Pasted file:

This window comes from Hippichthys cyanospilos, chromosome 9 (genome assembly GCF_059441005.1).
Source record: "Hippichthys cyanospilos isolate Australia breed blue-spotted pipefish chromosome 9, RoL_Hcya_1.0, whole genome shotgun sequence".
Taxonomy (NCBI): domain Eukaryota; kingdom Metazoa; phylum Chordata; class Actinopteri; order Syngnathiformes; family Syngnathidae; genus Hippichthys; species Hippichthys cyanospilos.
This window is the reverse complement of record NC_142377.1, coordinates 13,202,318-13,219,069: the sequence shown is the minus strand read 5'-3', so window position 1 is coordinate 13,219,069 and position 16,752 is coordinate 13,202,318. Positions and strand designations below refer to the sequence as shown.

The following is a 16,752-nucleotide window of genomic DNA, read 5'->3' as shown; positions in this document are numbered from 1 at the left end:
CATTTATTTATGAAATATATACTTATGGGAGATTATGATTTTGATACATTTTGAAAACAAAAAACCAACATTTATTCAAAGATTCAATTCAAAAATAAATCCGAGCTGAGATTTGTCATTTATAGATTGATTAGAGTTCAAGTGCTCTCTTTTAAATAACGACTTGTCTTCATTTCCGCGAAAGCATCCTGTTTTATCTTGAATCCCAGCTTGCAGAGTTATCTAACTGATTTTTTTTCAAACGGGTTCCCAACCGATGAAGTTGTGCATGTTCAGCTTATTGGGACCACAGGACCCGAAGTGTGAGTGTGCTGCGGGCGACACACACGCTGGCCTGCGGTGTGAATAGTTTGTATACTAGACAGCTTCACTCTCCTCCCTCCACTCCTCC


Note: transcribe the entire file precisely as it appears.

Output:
This window comes from Hippichthys cyanospilos, chromosome 9 (genome assembly GCF_059441005.1).
Source record: "Hippichthys cyanospilos isolate Australia breed blue-spotted pipefish chromosome 9, RoL_Hcya_1.0, whole genome shotgun sequence".
Taxonomy (NCBI): domain Eukaryota; kingdom Metazoa; phylum Chordata; class Actinopteri; order Syngnathiformes; family Syngnathidae; genus Hippichthys; species Hippichthys cyanospilos.
This window is the reverse complement of record NC_142377.1, coordinates 13,202,318-13,219,069: the sequence shown is the minus strand read 5'-3', so window position 1 is coordinate 13,219,069 and position 16,752 is coordinate 13,202,318. Positions and strand designations below refer to the sequence as shown.

The following is a 16,752-nucleotide window of genomic DNA, read 5'->3' as shown; positions in this document are numbered from 1 at the left end:
CATTTATTTATGAAATATATACTTATGGGAGATTATGATTTTGATACATTTTGAAAACAAAAAACCAACATTTATTCAAAGATTCAATTCAAAAATAAATCCGAGCTGAGATTTGTCATTTATAGATTGATTAGAGTTCAAGTGCTCTCTTTTAAATAACGACTTGTCTTCATTTCCGCGAAAGCATCCTGTTTTATCTTGAATCCCAGCTTGCAGAGTTATCTAACTGATTTTTTTTCAAACGGGTTCCCAACCGATGAAGTTGTGCATGTTCAGCTTATTGGGACCACAGGACCCGAAGTGTGAGTGTGCTGCGGGCGACACACACGCTGGCCTGCGGTGTGAATAGTTTGTATACTAGACAGCTTCACTCTCCTCCCTCCACTCCTCC